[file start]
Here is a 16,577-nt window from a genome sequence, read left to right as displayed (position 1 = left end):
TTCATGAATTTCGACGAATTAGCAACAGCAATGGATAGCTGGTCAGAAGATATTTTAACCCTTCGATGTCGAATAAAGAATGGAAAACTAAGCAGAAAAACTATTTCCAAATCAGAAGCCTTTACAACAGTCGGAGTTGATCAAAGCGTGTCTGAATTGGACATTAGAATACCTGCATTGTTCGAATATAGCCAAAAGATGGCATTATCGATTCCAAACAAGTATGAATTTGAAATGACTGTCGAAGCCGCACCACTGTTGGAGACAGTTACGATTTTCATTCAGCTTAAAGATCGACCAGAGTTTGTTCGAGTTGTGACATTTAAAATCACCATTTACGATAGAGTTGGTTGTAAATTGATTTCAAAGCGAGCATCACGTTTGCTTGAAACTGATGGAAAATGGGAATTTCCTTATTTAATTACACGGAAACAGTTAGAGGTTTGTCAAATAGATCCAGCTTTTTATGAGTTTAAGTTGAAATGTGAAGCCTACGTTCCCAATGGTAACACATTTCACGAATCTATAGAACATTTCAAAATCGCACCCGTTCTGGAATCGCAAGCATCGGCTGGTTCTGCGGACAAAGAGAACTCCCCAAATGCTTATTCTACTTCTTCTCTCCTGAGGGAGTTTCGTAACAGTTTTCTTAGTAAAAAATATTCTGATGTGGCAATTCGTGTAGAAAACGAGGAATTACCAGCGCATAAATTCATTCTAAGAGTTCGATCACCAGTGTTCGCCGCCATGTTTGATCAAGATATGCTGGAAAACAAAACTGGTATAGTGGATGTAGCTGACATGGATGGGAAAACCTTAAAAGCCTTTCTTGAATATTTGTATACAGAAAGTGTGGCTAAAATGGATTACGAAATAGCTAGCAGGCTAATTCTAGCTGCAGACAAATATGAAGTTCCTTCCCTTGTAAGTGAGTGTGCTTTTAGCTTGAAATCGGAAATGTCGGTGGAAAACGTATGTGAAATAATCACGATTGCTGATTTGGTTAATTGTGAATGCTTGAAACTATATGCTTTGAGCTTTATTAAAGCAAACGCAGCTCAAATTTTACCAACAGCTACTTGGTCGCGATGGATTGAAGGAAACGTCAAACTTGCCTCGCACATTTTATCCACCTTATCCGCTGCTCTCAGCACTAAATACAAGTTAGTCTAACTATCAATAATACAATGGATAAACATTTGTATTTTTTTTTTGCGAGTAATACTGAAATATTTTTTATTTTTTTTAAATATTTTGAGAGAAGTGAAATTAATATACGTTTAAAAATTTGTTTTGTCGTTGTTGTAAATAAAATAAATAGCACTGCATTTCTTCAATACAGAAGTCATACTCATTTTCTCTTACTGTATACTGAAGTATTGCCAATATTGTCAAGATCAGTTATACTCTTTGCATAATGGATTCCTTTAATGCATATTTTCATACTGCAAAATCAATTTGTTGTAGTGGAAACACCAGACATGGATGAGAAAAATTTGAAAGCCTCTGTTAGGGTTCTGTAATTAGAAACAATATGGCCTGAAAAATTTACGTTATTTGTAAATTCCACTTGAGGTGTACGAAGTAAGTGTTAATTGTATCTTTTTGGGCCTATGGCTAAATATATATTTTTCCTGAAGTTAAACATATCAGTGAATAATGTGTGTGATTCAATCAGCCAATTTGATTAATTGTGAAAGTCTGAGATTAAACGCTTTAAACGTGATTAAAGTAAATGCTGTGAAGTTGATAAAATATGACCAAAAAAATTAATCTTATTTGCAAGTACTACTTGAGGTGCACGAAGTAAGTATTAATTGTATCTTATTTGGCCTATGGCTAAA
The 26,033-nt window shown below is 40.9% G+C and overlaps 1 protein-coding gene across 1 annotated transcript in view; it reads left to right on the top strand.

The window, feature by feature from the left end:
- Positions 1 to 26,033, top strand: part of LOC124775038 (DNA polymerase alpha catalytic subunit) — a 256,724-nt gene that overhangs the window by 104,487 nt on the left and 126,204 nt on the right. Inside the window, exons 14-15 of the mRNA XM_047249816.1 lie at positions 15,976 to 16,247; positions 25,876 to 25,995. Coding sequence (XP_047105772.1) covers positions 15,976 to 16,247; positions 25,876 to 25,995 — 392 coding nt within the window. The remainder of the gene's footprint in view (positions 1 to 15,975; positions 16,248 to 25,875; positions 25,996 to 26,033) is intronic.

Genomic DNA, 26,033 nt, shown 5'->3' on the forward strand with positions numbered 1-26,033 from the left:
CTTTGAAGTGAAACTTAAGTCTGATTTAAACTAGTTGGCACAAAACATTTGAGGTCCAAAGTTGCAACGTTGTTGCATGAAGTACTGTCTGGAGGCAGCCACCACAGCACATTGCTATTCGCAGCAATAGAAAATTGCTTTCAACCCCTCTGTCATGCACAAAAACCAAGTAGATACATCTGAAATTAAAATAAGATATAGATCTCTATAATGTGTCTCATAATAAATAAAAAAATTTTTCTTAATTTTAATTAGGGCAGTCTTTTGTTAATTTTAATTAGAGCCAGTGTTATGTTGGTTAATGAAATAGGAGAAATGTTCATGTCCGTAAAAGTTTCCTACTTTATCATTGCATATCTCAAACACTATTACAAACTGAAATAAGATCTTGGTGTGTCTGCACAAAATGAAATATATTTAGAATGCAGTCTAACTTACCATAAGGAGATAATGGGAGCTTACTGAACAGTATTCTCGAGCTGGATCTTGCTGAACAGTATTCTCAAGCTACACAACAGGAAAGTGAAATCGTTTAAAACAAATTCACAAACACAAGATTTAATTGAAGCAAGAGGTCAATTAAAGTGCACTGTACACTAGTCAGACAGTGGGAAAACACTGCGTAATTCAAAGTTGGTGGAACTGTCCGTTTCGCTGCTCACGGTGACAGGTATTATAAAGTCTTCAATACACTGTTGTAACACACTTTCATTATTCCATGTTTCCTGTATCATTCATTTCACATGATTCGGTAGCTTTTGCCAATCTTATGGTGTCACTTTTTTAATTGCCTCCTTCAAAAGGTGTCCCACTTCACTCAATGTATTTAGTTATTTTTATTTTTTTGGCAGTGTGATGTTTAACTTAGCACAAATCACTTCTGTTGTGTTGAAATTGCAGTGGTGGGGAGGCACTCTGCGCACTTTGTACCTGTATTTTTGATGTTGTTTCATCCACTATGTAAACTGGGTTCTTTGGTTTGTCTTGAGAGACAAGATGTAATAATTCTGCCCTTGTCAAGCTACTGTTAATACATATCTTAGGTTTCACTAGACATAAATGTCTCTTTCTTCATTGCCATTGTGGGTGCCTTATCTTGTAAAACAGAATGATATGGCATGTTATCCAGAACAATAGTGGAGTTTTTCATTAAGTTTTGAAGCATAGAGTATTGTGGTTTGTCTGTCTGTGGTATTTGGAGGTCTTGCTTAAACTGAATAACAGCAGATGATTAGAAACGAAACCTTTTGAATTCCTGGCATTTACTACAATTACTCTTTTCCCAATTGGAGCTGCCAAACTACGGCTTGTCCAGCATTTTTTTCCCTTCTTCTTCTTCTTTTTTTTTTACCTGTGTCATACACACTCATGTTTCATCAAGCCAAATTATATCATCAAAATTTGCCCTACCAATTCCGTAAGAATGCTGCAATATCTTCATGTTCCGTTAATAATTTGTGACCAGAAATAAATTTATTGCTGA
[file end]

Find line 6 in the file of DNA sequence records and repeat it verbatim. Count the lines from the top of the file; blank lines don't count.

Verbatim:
Genomic DNA, 26,033 nt, shown 5'->3' on the forward strand with positions numbered 1-26,033 from the left: